Saturday, November 1, 2008

Winterizing a 20 foot yurt for 40 below (F and C)

First model gertee waits for spring rescue

RadiantGUARD roof insulation

Extra layers along the walls and floor

It's been getting down to 20 below F. every night and it was freezing in here even with a roaring fire and the fan on. This new yurt is sitting on a 20x24 foot wooden platform with no insulation and was originally designed to be used as a summer museum at Camp Redington. I moved in here at the end of the summer. I've had some serious challenges, what with the big wind and the foot of leaking snow, but I think I've managed to avert any future crises in these areas. One thing is for sure, these little huts were absolutely designed to stand up to the wind. I have a lot more confidence after that last big storm. It blew shingles off people's roofs around here and sent some pretty big things flying across yards. Everytime I run into one of the old locals out here they make sure I know they noticed I didn't blow away. (They notice I have wood now too.)

The RadiantGUARD arrived and changed everything. I order it direct from the manufacturer in Texas. It cost me $129.00 for 1000 square feet plus $20 S&H. There is nothing comparable on the local market and I made sure I looked. Insulation is VERY expensive normally so this stuff is a real find. Once on the ceiling it warmed up 10 degrees at face level, but then the cold air rerouted itself downward and came hissing across the floor and froze my feet. So next I put a layer of RG along the walls and floor and then covered it with another 18 inch wide layer of wool (the ironing board covers we got from the military). Next I'll cut pieces of carpet and secure the edges. It's already amazingly warmer inside tonight (14 below outside at 9pm) and it's incentive to keep working on this cumbersome job. I feel like I've been building and rearranging for over 2 years, because I have. And of course we'll be moving it somewhere else after break-up.

Now I think I understand how to layer the materials, even though I still can't do it properly since everything outside is frozen stiff. Put the RG on top of the ceiling beams (rather than slide it under the beams like last winter) so there's an inch or so of air space behind it. Now the outside roof covers will stay frozen until spring so there shouldn't be any more leaks. The key is (for those like me who didn't know this already) is to make sure the outer layer of the roof stays the same temperature on both sides. Then, ideally I would have a layer of plastic on the inside of the RG (for a vapor barrier) and another layer of materials over that. I'm going to just cover the RG on the roof with a patchwork of materials I cut up or find. In the spring I'll try to get the new roof tarp up before it gets warm enough to melt and drip through again.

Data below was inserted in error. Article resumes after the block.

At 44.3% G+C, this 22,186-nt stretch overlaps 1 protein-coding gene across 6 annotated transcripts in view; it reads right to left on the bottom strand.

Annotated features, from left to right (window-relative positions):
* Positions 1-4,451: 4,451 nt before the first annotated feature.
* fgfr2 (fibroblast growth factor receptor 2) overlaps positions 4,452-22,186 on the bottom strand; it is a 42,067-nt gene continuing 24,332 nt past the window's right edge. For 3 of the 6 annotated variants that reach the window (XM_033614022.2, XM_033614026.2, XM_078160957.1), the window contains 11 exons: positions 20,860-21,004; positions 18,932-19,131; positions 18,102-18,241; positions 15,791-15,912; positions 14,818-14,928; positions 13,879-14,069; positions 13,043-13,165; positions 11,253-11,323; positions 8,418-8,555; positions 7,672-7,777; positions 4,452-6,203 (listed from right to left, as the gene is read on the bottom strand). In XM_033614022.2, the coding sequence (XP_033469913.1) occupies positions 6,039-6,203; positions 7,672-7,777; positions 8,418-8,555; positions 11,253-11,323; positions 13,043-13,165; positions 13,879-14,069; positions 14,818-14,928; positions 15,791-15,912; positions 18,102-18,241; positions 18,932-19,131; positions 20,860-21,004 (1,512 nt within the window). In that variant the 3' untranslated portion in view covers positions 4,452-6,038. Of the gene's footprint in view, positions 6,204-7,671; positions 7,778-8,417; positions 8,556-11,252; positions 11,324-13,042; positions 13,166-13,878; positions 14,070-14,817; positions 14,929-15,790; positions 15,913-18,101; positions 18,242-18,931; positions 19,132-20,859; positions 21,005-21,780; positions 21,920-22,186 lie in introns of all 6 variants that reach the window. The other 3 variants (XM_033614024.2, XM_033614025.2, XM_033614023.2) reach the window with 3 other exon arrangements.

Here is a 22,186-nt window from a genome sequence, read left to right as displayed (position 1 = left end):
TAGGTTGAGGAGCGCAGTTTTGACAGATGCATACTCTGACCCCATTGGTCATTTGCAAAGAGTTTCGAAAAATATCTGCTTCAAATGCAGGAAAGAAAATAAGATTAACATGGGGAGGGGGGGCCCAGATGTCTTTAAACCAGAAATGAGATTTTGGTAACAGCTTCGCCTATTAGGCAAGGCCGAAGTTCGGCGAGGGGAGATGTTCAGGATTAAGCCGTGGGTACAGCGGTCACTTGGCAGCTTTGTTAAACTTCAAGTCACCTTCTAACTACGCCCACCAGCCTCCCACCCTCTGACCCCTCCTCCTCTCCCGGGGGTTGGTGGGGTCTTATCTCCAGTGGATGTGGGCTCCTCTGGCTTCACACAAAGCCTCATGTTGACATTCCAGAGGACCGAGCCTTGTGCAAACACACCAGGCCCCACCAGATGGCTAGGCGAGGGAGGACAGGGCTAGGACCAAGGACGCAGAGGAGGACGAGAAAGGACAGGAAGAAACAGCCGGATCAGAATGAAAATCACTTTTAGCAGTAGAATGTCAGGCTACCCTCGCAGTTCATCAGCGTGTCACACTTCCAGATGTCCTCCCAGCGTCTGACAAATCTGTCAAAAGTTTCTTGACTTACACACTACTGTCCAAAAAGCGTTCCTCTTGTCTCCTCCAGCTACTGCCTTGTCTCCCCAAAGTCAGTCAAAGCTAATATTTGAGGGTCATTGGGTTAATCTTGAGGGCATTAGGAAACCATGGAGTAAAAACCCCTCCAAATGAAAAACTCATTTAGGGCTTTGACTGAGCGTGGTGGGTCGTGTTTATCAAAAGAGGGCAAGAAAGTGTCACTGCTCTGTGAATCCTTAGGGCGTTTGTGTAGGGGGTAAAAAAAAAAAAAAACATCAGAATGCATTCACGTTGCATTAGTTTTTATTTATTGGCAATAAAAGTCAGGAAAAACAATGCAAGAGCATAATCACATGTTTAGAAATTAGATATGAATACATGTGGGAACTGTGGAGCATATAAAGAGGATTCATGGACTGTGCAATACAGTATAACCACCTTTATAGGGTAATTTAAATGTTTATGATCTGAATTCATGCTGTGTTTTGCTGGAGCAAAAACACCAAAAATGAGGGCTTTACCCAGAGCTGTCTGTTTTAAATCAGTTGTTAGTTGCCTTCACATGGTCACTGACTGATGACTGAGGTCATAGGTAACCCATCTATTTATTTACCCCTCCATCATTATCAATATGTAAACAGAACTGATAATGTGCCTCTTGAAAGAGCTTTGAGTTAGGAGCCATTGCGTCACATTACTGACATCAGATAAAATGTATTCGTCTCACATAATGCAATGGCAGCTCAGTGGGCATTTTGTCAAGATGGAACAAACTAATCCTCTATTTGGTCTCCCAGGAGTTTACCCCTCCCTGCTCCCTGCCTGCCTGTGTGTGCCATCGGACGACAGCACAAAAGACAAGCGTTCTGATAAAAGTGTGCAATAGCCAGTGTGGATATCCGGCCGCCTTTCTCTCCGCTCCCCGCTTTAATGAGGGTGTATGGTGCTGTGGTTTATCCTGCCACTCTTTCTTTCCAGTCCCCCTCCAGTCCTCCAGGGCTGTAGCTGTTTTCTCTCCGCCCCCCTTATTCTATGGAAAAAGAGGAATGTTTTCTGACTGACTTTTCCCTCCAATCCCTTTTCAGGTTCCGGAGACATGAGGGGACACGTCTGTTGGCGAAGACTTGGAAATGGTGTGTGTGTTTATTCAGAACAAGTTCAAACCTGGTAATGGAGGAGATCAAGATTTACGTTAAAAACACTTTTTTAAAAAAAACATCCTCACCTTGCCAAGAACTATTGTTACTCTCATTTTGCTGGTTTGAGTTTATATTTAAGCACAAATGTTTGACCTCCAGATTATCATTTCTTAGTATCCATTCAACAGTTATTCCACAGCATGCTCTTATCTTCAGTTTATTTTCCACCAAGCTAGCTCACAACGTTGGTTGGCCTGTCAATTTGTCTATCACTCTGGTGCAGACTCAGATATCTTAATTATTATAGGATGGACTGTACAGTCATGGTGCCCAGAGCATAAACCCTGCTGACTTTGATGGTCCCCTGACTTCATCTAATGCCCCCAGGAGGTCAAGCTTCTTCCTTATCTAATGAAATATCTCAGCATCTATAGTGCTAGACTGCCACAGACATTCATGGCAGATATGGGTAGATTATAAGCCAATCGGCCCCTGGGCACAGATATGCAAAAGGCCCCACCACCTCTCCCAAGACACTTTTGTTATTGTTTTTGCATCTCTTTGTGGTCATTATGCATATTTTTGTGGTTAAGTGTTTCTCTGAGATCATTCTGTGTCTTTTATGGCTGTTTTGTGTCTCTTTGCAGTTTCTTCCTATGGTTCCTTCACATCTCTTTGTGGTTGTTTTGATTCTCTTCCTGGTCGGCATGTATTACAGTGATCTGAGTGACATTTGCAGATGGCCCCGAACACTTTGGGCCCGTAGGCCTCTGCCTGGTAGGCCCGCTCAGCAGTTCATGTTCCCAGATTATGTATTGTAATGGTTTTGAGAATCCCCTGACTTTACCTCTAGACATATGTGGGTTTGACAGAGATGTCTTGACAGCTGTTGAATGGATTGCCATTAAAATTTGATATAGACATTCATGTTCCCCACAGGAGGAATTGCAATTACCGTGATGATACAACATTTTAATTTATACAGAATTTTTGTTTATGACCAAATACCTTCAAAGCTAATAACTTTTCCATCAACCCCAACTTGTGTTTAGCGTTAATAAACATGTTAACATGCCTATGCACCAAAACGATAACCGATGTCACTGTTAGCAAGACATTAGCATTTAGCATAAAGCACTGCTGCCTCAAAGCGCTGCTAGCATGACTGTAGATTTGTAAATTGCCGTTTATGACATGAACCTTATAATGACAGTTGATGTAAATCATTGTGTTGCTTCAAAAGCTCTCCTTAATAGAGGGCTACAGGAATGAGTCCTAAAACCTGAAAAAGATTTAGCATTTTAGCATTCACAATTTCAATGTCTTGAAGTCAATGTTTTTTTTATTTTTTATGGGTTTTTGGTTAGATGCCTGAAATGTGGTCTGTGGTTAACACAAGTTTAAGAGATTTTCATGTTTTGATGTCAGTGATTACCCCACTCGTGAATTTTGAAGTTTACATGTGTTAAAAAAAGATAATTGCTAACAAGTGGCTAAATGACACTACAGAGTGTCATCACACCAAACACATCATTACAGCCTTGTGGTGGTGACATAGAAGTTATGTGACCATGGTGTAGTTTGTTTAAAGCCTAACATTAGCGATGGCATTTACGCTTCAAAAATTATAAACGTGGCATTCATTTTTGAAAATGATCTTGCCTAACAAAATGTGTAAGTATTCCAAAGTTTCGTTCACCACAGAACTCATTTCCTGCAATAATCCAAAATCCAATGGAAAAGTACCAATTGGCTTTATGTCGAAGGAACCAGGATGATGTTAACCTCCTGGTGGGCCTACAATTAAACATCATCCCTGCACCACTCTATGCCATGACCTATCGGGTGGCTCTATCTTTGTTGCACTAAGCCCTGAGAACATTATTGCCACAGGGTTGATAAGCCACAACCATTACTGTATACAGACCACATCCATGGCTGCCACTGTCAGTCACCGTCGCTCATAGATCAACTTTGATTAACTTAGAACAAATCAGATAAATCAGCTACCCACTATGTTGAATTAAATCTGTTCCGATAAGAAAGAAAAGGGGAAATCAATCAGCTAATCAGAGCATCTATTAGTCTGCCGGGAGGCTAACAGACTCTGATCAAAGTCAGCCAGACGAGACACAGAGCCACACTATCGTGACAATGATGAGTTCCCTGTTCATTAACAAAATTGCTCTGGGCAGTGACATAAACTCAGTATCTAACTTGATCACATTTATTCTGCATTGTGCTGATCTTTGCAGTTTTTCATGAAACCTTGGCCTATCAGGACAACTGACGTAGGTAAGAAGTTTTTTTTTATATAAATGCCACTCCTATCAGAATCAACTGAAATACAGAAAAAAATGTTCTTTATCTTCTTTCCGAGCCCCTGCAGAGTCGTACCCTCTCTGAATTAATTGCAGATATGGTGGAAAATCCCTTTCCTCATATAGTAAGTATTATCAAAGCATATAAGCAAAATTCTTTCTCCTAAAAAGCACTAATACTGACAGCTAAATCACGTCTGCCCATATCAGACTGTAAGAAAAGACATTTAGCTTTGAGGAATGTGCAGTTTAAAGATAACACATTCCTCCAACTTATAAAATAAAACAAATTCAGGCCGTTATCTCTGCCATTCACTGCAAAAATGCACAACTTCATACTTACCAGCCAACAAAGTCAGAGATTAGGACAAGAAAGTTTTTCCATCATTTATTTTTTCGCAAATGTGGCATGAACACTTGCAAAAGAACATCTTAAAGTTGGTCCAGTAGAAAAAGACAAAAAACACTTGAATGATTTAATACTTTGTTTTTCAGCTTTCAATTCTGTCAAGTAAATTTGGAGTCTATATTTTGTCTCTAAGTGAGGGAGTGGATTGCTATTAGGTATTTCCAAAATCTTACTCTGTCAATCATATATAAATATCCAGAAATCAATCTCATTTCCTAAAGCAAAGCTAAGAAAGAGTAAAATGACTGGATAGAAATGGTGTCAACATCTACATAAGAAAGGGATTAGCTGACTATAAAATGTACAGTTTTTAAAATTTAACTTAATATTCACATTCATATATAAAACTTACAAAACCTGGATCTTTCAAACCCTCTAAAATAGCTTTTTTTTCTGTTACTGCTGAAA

The ACL is ready for Trick-or-treaters!"

first of the recycled RG going up on the roof

Laying up sheets of RG, attached with 1/2 inch staples

I have one more layer to put up over the RG because they say it can combust if there's direct sunlight on it and I'm assuming there's some degree of danger from the woodstove heat too. So if anyone has access to 3 to 20 yards pieces of materials (felt and wool will hold more heat but any fabrics I get are going up) then we'd sure appreciate your sending them to us USPS Parcel Post or Priority Mail which is the cheapest way for most shipped items out here. UPS can be outrageous! My mailing adress here is:

Niki Raapana
HC 60 Box 326-A
Copper Center, AK 99573, USA

My blessings come in the most unusual ways. I'm pleased to say that Philip Jones and I have not only reconciled my angry reaction to his articles, in the course of working things out we've found we share the same basic reasons for doing our work. He's a very nice man and I'm honored to say we have another contributor to 2020, the next time we go to print it will include a British/Danish/European perspective. I'll also make pdf copies of the additions and make it available to everyone who has already purchased a previous edition.

We're working on Jack's book again, and I think we may just be warm and comfortable enough to relax and work on it together, in peaceful harmony. Heh. We love his book idea and it inspires me to think about the ways this work has changed my life, and what it does to the soul.


Larry said...

I feel like a wimp reading this stuff. My wife says I'm nuts just because I camp out in the tent for a couple of days in the winter here in Connecticut.

the tent lady said...

It get's nasty cold where you are too, I went to UMass and spent a lot of time wondering why I didn't go to Arizona state instead.

As for wintercamping, tell your wife there's no bugs in the winter besides the occassional spider. If you have an inside tent stove you can be outside long enough to be happy you have a warm tent waiting. and there's nothing like listening to the stillness on a cold, clear, starlit night when the northern lights appear. You oughta try it in alaska sometime, not many people can say they've camped up here in 40 below. It's spectacular.